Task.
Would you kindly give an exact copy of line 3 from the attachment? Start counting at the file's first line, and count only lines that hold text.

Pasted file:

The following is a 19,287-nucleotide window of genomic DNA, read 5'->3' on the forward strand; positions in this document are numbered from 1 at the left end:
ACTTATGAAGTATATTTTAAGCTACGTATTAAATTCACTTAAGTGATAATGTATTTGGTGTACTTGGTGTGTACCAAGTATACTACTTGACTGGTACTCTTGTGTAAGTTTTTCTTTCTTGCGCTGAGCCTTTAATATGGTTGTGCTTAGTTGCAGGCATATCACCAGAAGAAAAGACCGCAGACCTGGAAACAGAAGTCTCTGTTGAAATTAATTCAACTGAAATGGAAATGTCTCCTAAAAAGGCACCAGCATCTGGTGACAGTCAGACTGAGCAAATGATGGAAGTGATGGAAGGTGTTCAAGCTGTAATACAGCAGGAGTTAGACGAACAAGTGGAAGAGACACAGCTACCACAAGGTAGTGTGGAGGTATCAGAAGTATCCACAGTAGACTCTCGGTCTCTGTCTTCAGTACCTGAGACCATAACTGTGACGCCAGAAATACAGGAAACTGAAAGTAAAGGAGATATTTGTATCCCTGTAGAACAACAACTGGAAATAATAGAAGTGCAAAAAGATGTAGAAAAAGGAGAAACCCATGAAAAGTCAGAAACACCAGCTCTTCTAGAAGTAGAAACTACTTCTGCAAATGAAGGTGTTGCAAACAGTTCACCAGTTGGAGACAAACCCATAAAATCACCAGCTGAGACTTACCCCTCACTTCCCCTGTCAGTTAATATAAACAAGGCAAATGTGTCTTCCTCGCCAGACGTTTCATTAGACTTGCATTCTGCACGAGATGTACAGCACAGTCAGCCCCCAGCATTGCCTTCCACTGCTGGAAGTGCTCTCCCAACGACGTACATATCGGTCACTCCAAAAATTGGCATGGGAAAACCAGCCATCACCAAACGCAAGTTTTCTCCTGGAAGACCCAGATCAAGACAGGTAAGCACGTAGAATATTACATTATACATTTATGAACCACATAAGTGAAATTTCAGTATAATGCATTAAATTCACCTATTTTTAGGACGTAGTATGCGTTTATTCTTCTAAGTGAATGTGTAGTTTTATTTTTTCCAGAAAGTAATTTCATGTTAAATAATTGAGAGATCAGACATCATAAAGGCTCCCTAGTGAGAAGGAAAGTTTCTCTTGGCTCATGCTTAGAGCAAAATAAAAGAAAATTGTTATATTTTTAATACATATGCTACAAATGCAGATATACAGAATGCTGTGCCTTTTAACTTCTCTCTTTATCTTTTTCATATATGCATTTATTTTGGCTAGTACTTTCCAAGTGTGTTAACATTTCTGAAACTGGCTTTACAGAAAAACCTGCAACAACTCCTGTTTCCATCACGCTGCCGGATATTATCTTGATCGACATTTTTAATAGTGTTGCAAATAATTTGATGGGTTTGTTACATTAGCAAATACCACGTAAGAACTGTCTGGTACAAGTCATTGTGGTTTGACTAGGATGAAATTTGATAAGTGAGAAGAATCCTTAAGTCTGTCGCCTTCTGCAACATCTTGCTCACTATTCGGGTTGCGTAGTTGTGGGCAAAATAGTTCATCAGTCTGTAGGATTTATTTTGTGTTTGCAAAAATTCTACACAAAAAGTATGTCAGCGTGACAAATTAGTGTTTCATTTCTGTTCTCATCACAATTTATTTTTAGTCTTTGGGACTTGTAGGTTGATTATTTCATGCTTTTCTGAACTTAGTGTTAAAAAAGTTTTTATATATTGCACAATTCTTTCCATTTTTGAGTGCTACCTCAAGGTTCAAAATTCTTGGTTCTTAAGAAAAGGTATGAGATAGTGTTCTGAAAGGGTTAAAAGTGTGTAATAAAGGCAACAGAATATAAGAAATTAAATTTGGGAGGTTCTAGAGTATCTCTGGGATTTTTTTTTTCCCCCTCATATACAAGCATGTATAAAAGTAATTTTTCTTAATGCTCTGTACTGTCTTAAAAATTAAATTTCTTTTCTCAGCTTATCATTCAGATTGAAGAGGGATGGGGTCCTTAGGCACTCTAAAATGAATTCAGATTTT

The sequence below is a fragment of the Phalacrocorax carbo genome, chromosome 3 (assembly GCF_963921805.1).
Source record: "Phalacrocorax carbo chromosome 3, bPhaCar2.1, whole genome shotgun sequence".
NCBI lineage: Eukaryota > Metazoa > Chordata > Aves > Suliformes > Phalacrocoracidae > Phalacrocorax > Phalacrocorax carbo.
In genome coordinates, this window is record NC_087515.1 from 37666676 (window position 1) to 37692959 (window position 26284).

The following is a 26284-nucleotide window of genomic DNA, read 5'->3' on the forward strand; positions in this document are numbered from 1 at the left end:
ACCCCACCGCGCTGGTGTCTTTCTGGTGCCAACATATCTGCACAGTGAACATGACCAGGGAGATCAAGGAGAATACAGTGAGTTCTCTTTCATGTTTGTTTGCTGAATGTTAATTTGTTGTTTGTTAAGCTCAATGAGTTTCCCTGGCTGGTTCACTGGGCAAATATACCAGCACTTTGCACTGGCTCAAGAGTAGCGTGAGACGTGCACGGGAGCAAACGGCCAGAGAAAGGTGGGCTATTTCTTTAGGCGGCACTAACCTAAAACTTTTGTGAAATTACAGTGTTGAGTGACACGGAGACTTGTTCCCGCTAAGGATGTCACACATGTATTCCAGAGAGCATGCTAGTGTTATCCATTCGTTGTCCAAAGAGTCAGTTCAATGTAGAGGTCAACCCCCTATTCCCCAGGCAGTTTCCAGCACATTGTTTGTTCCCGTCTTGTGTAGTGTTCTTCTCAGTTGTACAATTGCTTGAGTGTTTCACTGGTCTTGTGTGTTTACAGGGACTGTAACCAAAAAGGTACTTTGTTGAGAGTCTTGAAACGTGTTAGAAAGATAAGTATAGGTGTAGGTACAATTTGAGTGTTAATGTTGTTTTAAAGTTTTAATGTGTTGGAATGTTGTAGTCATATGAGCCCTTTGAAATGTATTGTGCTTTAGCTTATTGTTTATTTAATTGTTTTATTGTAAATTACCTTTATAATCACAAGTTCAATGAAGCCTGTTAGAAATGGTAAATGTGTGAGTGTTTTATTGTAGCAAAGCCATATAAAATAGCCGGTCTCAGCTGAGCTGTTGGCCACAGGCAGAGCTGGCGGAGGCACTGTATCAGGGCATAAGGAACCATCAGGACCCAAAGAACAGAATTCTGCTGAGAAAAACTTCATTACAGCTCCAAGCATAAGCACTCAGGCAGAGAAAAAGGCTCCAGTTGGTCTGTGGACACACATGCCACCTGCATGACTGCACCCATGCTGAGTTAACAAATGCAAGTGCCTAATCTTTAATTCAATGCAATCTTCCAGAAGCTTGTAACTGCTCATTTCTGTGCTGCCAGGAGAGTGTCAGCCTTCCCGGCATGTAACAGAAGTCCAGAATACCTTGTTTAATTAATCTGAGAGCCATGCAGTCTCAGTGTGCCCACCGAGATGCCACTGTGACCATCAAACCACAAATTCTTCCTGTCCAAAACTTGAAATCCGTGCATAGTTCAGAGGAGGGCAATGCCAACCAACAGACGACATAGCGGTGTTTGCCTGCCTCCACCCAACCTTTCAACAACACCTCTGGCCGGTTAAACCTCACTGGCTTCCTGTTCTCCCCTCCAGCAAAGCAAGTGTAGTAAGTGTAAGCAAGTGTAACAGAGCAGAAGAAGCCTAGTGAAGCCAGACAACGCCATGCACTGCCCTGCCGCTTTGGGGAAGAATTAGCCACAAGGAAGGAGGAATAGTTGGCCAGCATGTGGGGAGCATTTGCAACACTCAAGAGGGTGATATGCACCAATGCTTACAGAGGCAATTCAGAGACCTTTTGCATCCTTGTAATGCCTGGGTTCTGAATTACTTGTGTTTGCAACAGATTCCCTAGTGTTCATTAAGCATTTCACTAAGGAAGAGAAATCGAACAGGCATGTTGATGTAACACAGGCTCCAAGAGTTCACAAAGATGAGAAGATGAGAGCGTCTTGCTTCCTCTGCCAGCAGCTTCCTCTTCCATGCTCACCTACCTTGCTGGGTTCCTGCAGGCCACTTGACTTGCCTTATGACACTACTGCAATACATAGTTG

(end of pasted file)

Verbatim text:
The sequence below is a fragment of the Phalacrocorax carbo genome, chromosome 3 (assembly GCF_963921805.1).